A senior NSW public servant has told an anti-corruption hearing that the $20 million recital hall complex for the Riverina Conservatorium of Music has been halted and the money returned to a regional fund.
Department of Regional NSW deputy secretary for public works advisory and regional development Chris Hanger appeared at the Independent Commission Against Corruption (ICAC) on Thursday.
ICAC is investigating allegations that former NSW premier Gladys Berejiklian had a conflict of interest in the awarding of millions of dollars of grants for Wagga while she was in a secret relationship with then Wagga MP Daryl Maguire.
Counsel assisting ICAC, Scott Robertson, asked Mr Hanger about the current status of one of those grants, a $20 million allocation to build a new recital hall and education complex at Simmons Street.
The $20 million was stage two of a project that earlier saw $10 million allocated to relocating the Riverina Conservatorium of Music from its headquarters at the old CSU campus.
"We have completed the strategic business case to investigate stage two. That business case has shown that the project is not economically or financially viable as it was originally announced in August 2018," Mr Hanger said.
"The 300-odd seat recital hall is not viable and in that context we have said that stage two cannot progress and we will look at other options in regard to performance spaces in Wagga."
NSW Arts Minister Don Harwin announced the $20 million funding during the 2018 byelection triggered by Mr Maguire's resignation following a separate ICAC hearing.
Mr Harwin's statement at the time said that the NSW government had "committed an additional $20 million for the construction of a purpose-built recital hall that will ensure Wagga becomes the Riverina's premiere entertainment destination".
"This new recital hall will build upon the previously announced refurbishment work that is providing the Riverina Conservatorium of Music with a new home and the teaching space, rehearsal rooms and video facilities required to help musicians soar," Mr Harwin said in 2018.
A spokesperson for the Department of Regional NSW said on Thursday that in August 2021 the NSW Government decided not to continue with a funding reservation for the Riverina Conservatorium of Music stage two project, following a review of its strategic business case.
"The Stage Two proposal included construction of a new recital hall with a 300 person capacity, an exhibition space capable of hosting large events and a new music education centre," the spokesperson said.
The review determined the recital hall could not be constructed for $20 million and the Riverina Conservatorium would not have the capacity to fund the ongoing operation and maintenance needs of the "stage two development.
"The NSW government will not proceed with the Riverina Conservatorium of Music stage two project and will investigate alternative options to consider how we can continue to support the arts in the Wagga and Riverina community."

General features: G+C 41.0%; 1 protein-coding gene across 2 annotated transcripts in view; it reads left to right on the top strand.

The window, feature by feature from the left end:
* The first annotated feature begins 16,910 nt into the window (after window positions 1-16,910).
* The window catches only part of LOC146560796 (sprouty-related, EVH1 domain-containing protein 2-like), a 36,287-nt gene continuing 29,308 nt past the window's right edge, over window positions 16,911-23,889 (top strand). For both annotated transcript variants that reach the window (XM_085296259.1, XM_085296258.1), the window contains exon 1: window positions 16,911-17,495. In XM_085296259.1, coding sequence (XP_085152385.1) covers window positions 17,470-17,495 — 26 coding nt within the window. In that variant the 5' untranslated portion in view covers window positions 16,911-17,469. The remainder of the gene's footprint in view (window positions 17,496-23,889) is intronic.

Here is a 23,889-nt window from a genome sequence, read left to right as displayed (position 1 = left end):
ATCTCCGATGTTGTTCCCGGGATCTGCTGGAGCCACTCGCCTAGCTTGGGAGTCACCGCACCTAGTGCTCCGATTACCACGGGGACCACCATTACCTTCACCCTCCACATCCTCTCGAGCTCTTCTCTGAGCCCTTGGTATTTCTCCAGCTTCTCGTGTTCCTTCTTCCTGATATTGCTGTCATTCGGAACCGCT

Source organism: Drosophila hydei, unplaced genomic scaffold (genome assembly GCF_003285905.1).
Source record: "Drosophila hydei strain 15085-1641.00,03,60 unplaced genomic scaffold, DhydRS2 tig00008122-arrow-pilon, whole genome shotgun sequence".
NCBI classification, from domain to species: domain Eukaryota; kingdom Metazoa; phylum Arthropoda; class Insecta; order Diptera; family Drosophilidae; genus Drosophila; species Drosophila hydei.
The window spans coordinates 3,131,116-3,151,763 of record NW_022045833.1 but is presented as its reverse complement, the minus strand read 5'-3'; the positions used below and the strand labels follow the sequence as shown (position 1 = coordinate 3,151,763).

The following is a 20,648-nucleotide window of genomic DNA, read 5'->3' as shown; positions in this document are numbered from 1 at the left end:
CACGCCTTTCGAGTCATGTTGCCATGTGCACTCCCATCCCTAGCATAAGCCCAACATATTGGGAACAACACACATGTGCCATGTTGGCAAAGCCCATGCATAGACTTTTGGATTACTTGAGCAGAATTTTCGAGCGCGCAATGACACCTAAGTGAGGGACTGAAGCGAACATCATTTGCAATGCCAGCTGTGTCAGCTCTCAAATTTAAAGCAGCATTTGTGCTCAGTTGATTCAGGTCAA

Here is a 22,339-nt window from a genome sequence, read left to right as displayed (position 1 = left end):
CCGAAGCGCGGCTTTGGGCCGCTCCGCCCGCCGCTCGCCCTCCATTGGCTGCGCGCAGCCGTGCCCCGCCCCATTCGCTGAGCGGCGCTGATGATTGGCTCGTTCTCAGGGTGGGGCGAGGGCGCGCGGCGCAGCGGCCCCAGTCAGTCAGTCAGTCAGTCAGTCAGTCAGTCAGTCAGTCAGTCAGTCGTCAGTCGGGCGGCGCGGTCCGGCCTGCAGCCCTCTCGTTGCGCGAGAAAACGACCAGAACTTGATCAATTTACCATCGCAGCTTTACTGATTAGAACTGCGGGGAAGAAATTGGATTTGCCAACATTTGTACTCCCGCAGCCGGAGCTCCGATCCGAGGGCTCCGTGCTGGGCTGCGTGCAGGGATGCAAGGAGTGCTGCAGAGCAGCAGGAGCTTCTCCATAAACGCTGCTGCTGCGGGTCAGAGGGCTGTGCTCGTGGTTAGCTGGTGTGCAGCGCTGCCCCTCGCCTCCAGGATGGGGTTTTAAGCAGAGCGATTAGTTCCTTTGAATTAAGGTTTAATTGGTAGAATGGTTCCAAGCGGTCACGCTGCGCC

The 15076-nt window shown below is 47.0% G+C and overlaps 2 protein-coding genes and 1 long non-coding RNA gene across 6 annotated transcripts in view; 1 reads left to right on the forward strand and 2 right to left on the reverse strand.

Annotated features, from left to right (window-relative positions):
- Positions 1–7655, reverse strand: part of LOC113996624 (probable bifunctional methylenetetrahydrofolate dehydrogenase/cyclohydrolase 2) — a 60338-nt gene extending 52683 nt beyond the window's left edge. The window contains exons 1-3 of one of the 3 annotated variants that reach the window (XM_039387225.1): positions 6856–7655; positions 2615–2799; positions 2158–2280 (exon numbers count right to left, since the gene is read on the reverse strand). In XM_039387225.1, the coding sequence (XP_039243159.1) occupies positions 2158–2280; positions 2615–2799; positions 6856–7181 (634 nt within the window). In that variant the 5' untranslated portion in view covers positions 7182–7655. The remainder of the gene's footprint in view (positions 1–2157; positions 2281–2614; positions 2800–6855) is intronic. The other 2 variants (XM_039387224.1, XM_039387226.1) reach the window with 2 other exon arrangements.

At ICAC on Thursday, Mr Robertson asked Mr Hanger about the status of the $20 million allocation given his testimony that stage two of the Riverina Conservatorium of Music upgrade would not go ahead.
"That has been returned to the broader Regional Growth Fund envelope," Mr Hanger said, confirming it would be spent on other projects via the NSW government's $2 billion regional development program.
Independent Wagga MP Joe McGirr said he had been given a verbal briefing on the project but he still expected the government to fulfil its "promise" to build the recital hall once a suitable business case could be developed.
"I haven't received anything official from the government in writing. We have been briefed that the original business case and proposal didn't stack up," Dr McGirr said.
"We were also assured that the department and the conservatorium would work with the council to come up with a proposal that did meet the government's goals for the original project, and it's my expectation that's what they are working on at the moment; I'll be seeking assurance from the Premier that's the case.
"The original commitment from the government was dependent on the business case stacking up, and I emphasised that in Parliament."
Dr McGirr said he expected the government to find money from another program to fund a new proposal with similar outcomes for the conservatorium.
"If the government want to find the funds in another pot of money, so be it.
"But it's my expectation and the clearly the community's expectation that this was a promise from the government.
"If the original business case doesn't stack up, let's come up with a business case that does. I think the community views that as a promise and the government should be delivering on it."
In other news
The Riverina Conservatorium of Music and Minister for Regional NSW Paul Toole have been contacted for comment.
Wagga Labor councillor Dan Hayes said the community would be "bloody disappointed" by the decision.
"I share both the anger and disappointment of not only The Con users and the staff and the people involved but the community at large about this project being cancelled," he said.
"[The NSW government] turned up at the by-election promising everything; they lost and have spent the time since then breaking promises and protecting themselves.
"First they broke the hospital car parking spaces promise and now The Con. It's clear that everything ... Daryl [Maguire] touched is now tainted and every promise made by this government is up to be broken."
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